Alex Blum and his fellow Rangers received other-than-honourable discharges from the army, and he was held without bail for more than a year in a facility that never allowed him to see the sun. His arrest set off a crisis in a family that was already in turmoil. His parents had recently separated. After once seeing him in handcuffs, his mother refused to visit him in jail. Norm did the opposite, draining his bank account to fly from Colorado to Washington every weekend to see his son and talk to his lawyers. Norm had done well in real estate, but his son’s new criminal status damaged his reputation. He contracted a virus that led to a heart attack and open-heart surgery. How his clean-cut son – a high school hockey star who’d only ever wanted to grow up to be an army Ranger, even if that meant dying young in a foreign war – had ended up driving the getaway car was a mystery to him. Alex seemed to believe that he’d been obeying a senior soldier and would be returning to duty when his superiors at the base had sorted things out. Then father gave son a copy of Brainwashing: The Science of Thought Control by the neuroscientist Kathleen Taylor and Alex’s story changed. He wrote a lengthy memoir from his cell explaining that basic training and then the far more gruelling Ranger school he’d been through in the months before the robbery had broken down his personality and turned him into the sort of person who could commit a crime if a senior Ranger told him to. Norm emailed the document to the extended Blum family as proof that Alex was still the good kid they’d always known him to be.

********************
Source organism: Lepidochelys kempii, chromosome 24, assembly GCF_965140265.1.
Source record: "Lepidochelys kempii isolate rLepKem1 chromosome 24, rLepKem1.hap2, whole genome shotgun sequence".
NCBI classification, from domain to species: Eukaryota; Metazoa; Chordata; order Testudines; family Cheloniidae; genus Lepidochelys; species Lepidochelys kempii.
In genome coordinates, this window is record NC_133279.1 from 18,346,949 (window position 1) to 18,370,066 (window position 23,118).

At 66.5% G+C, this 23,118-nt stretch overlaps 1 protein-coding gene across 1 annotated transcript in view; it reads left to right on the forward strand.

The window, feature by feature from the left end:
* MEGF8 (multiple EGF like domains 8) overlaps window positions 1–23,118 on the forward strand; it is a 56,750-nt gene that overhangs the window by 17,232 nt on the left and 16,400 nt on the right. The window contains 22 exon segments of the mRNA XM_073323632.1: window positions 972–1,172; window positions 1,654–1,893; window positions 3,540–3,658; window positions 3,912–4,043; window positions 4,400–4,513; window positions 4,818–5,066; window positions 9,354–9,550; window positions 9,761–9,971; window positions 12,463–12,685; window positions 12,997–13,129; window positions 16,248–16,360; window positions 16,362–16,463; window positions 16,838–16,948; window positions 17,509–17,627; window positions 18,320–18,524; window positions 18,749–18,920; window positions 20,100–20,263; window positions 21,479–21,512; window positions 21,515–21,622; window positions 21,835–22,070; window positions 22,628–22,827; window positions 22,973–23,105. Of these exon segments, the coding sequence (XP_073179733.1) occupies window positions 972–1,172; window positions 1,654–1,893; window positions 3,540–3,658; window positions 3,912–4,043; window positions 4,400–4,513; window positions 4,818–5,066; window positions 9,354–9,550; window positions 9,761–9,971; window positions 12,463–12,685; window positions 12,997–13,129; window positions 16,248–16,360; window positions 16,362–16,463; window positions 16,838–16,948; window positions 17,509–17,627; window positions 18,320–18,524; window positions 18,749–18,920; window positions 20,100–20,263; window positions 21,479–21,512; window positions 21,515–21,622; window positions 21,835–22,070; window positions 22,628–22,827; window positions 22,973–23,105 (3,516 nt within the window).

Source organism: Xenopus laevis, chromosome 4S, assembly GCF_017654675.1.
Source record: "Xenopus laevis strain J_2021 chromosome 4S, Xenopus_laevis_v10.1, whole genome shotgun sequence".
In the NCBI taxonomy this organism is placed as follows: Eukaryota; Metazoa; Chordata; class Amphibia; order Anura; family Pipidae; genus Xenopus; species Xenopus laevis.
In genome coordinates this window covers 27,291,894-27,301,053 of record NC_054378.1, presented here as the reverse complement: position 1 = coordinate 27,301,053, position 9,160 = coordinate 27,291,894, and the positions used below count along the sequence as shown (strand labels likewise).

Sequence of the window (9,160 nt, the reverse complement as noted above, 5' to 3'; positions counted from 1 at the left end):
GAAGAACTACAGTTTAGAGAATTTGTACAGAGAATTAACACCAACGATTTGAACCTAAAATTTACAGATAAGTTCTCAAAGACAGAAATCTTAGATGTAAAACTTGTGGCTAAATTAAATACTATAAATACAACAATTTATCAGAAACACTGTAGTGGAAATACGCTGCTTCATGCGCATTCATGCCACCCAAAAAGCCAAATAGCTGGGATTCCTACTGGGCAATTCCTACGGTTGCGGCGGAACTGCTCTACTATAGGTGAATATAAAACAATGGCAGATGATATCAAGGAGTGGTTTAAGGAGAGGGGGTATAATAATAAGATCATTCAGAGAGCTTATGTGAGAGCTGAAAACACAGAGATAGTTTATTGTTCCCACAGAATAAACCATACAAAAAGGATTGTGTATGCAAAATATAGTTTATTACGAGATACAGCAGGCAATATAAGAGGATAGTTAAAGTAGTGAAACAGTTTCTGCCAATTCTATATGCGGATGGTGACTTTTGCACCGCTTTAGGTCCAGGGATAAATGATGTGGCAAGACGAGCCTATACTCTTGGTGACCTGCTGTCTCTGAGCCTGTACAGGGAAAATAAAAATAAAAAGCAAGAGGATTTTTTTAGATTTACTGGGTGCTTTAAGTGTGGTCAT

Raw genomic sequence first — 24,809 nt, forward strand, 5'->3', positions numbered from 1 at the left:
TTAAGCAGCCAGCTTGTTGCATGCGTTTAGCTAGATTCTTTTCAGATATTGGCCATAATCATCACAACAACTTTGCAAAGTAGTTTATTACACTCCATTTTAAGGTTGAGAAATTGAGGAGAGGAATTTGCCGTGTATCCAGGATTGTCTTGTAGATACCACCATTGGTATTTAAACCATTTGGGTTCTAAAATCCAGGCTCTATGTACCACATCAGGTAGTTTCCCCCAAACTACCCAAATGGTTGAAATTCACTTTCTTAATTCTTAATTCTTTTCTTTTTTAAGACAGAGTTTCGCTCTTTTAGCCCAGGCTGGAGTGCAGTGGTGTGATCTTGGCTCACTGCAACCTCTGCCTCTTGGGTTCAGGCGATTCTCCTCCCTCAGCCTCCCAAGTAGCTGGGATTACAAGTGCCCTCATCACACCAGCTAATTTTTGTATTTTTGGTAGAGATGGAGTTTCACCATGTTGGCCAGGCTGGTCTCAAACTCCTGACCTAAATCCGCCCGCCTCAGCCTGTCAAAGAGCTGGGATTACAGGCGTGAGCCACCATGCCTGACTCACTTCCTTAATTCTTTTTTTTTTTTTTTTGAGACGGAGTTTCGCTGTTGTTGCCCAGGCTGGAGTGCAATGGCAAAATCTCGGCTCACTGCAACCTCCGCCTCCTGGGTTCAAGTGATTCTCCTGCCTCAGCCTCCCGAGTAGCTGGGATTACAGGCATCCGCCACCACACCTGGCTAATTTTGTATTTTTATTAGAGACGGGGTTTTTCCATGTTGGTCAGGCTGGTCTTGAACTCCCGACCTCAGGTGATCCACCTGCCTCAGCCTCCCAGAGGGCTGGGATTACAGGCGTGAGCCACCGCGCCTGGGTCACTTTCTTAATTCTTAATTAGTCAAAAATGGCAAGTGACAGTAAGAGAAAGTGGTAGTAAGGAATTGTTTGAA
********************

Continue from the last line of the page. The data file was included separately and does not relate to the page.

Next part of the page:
One of the recipients of the email was Ben Blum, Alex’s first cousin, a 25-year-old computer science graduate student in Seattle. As a child he’d been a maths prodigy and now his life had taken a swerve of its own:
I was drinking all night before giving molecular biology talks, doing cocaine in strange apartments, funding a friend’s rap album with money from my National Science Foundation grant – more or less deliberately screwing up, seized by a half-articulate hunch that my lifelong impulse towards abstraction and schematisation was perpendicular or worse to the real meaning of life, a long march towards, as the poet Philip Larkin puts it, ‘the solving emptiness/that lies just under all we do’.
Ben decided to drop science and take his existential questions to the creative writing programme at NYU. He appointed himself to tell his cousin’s story. The result of these efforts, a decade on, is Ranger Games, a frequently riveting book, though one that often leaves you wondering whether its author, who’s as fond of quoting Adrienne Rich (‘Truth is not one thing, or even a system. It is an increasing complexity’) as he is of dropping some Larkin, has read much Dostoevsky.